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Matherly v. Director, V.A. D.O.C.

United States District Court, W.D. Virginia, Roanoke Division

July 27, 2017

LAWRENCE MATHERLY, JR., Petitioner,
v.
DIRECTOR, V.A. D.O.C., Respondent.

          MEMORANDUM OPINION

          Norman K. Moon Senior United States District Judge.

         Lawrence Matherly, Jr., a Virginia inmate proceeding pro se, filed this petition for a writ of habeas corpus, pursuant to 28 U.S.C. § 2254, challenging the validity of his confinement on a judgment by the Danville City Circuit Court for forcible sodomy, consensual sodomy, and indecent liberties by a custodian. Respondent filed a motion to dismiss Matherly's § 2254 petition, and Matherly responded, making the matter ripe for disposition. After review of the record, I grant the motion to dismiss.

         I. Factual and Procedural Background

         In February 2013, the victim's mother discovered troubling Facebook messages between the victim, [1] and Matherly.[2] At Matherly's trial, the victim testified that, in September 2012, Matherly had rubbed her breasts over and underneath her shirt, rubbed her vagina over and underneath her underwear, and then he rubbed his penis “next to my pussy.”[3] Trial Tr. Vol. 2, 37 (Sep. 25, 2013). Further, the victim stated that Matherly had touched her butt with his hand and had put “his dick . . . in [her] butt, ” and that Matherly had put “[h]is private in [her] butt” again in January. Trial Tr. vol. 2, at 39. She said that each time Matherly went “[i]n and out” of her, and that she bled when she used the bathroom afterward. Id. at 50.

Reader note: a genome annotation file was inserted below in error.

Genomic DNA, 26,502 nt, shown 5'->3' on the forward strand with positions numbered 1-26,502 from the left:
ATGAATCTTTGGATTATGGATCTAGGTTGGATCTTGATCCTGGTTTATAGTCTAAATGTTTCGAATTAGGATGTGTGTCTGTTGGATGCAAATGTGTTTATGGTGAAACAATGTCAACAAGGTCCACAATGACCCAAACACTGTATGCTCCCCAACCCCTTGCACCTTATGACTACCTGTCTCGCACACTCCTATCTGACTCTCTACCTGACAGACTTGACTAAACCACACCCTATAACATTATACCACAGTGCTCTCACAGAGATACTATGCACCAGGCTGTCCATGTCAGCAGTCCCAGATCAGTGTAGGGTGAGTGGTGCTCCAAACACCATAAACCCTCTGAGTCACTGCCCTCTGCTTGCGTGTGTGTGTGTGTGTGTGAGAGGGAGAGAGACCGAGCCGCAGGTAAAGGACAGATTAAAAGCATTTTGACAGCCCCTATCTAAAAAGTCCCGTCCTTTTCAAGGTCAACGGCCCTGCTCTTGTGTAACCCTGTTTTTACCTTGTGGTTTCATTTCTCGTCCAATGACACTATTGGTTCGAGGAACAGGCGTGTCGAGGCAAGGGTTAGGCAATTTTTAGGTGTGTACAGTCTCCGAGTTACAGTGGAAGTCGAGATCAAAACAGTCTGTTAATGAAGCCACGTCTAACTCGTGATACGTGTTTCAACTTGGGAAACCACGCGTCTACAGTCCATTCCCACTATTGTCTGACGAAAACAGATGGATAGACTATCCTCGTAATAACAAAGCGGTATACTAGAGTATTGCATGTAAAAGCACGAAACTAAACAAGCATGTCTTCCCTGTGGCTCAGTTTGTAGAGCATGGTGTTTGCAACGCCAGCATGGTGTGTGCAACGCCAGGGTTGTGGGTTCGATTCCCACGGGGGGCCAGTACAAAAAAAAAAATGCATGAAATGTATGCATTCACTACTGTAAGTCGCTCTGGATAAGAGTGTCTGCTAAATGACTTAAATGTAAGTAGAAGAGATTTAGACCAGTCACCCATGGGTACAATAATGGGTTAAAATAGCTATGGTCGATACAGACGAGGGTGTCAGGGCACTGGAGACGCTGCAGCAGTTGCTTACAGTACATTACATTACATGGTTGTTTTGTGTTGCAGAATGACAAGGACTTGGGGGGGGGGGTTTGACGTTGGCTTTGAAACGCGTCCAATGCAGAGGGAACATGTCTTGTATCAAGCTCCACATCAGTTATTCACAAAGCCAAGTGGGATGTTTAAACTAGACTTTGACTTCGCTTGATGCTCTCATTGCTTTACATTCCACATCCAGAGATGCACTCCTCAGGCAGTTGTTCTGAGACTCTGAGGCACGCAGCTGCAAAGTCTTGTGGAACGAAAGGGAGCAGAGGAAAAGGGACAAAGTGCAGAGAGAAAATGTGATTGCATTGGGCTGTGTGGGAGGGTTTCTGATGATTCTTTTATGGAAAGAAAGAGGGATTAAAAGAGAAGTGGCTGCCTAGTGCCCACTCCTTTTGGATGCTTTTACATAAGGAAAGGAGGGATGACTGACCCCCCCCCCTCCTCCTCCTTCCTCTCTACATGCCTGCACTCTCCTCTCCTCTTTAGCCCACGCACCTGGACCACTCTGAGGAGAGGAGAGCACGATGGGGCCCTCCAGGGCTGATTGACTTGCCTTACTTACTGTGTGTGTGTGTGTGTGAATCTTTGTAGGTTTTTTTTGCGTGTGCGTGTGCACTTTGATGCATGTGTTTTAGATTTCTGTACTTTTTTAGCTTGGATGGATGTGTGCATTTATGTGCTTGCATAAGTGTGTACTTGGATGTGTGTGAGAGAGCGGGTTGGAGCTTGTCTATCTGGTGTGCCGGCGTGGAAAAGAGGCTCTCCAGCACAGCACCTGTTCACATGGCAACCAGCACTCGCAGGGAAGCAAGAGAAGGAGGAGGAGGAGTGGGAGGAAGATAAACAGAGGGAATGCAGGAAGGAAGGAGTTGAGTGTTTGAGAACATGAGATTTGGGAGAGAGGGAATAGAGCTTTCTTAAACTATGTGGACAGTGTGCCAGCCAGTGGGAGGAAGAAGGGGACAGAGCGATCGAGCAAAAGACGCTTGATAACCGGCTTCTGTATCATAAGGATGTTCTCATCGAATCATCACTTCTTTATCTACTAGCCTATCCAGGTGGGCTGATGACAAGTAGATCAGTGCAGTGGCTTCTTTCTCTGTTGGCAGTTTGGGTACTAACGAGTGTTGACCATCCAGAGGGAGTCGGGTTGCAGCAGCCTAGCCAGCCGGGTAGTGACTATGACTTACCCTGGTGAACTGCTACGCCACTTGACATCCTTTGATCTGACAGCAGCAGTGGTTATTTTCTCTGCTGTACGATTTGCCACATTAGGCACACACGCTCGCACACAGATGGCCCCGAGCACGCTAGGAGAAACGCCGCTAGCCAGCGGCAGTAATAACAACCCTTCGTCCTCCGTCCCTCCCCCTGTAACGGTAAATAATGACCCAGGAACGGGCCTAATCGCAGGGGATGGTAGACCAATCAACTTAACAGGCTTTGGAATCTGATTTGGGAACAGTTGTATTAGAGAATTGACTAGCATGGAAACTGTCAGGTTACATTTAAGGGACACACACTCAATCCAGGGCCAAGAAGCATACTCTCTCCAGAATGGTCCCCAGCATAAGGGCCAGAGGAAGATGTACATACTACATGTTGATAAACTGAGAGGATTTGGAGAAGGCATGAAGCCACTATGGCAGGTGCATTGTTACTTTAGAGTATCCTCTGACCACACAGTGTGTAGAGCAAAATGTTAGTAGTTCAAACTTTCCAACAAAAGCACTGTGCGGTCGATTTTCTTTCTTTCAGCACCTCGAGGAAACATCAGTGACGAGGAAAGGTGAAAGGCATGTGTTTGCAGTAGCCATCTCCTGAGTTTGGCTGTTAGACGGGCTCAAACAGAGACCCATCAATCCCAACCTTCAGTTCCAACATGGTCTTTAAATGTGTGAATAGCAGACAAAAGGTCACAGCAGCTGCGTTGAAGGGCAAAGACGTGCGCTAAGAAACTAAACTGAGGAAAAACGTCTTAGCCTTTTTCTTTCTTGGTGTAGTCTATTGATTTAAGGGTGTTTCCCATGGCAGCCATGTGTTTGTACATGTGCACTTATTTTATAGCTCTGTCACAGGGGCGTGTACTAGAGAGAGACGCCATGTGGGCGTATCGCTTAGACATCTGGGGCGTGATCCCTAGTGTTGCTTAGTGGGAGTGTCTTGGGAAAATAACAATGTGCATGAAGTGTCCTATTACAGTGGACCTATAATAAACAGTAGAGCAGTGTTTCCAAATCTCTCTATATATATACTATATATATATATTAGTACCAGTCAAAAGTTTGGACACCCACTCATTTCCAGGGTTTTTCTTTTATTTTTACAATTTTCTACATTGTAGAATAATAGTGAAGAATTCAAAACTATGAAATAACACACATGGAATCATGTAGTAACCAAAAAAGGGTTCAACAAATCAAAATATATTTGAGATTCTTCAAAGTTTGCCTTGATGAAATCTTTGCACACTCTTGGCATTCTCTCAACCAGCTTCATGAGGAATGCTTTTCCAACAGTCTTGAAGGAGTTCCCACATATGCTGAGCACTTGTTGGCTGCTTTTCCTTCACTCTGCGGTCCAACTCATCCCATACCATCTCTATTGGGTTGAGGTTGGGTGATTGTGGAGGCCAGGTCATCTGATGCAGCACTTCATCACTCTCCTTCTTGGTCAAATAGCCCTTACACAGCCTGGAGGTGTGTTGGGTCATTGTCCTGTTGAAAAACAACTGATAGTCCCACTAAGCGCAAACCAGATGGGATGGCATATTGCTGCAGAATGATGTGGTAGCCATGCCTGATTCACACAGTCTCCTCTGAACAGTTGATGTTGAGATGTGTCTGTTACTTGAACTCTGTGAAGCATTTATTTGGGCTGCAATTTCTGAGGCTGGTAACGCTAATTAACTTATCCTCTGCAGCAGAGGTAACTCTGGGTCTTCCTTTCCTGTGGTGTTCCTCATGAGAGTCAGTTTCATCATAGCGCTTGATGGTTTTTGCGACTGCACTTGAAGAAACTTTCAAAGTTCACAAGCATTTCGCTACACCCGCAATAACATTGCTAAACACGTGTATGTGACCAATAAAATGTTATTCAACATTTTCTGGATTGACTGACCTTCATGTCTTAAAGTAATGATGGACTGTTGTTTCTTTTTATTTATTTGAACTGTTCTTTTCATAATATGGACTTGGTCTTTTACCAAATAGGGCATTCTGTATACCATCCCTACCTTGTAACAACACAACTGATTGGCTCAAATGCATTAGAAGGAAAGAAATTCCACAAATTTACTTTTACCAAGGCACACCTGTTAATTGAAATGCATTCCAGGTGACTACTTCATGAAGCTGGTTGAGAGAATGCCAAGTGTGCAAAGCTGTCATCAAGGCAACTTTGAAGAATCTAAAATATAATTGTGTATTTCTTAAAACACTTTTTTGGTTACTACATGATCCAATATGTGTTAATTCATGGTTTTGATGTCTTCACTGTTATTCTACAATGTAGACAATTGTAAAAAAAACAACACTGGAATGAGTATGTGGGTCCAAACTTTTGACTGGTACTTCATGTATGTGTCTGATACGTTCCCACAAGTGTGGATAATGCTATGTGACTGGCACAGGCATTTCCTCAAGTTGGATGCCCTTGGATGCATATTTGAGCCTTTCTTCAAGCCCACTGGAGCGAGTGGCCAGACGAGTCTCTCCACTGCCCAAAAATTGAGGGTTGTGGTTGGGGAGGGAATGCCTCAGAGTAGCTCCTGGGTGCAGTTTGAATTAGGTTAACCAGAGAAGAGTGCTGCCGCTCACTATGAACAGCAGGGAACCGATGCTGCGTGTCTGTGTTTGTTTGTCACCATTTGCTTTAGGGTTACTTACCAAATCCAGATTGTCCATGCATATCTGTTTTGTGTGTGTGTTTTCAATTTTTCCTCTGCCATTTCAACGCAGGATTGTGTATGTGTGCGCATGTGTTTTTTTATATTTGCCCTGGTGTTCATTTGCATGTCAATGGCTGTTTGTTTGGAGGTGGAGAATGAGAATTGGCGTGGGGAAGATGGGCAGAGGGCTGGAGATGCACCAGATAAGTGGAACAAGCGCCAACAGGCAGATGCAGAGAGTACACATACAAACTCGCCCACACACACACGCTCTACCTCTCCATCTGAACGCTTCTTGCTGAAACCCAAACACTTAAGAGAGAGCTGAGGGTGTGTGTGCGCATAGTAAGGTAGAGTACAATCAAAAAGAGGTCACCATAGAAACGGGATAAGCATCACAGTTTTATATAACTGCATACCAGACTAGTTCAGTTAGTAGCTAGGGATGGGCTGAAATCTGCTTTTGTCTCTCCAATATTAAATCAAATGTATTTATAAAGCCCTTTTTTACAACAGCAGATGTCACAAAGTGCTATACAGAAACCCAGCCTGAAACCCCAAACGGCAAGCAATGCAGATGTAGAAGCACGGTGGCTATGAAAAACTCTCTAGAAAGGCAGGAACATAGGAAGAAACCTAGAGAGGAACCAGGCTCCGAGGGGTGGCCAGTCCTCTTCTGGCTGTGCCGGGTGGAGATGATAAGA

After a bench trial, the Danville City Circuit Court convicted Matherly of two counts of forcible sodomy, two counts of consensual sodomy, and three counts of indecent liberties by a custodian, and sentenced him to an active sentence of twenty-four years. Matherly appealed, but the Virginia Court of Appeals and the Virginia Supreme Court denied his petitions. In 2015, Matherly filed a habeas petition in the Virginia Supreme Court, which the court dismissed on June 29, 2016.

         II. Claims

         Matherly raises six claims in his current petition:

1. Petitioner was convicted twice for the same offenses in violation of the Double Jeopardy Clause;
2. The Commonwealth presented no evidence corroborating the complaining witness' testimony;
3. The Commonwealth did not prove the mental incapacity of the complaining witness in violation of the Due Process Clause;
4. The Commonwealth did not prove that a third party was involved in the forcible sodomies in violation of the Due Process Clause;
5. The Commonwealth did not prove that the petitioner was acting in a custodial capacity when he committed the indecent liberties offenses in violation of the Due Process Clause; and
6. The prosecution did not disclose exculpatory evidence under Rule 3A:11(b)(1), RPC Rule 3.8(d), and Brady v. Maryland 373 U.S. 83 (1963) in violation of the Due Process Clause.

         Respondent has conceded that Matherly has exhausted his claims in state court.

         III. Standard of Review

         To obtain federal habeas relief, a petitioner must demonstrate that he is “in custody in violation of the Constitution or laws or treaties of the United States.” 28 U.S.C. § 2254(a). Under 28 U.S.C. § 2254(d), however, the federal habeas court may not grant a writ of habeas corpus ...


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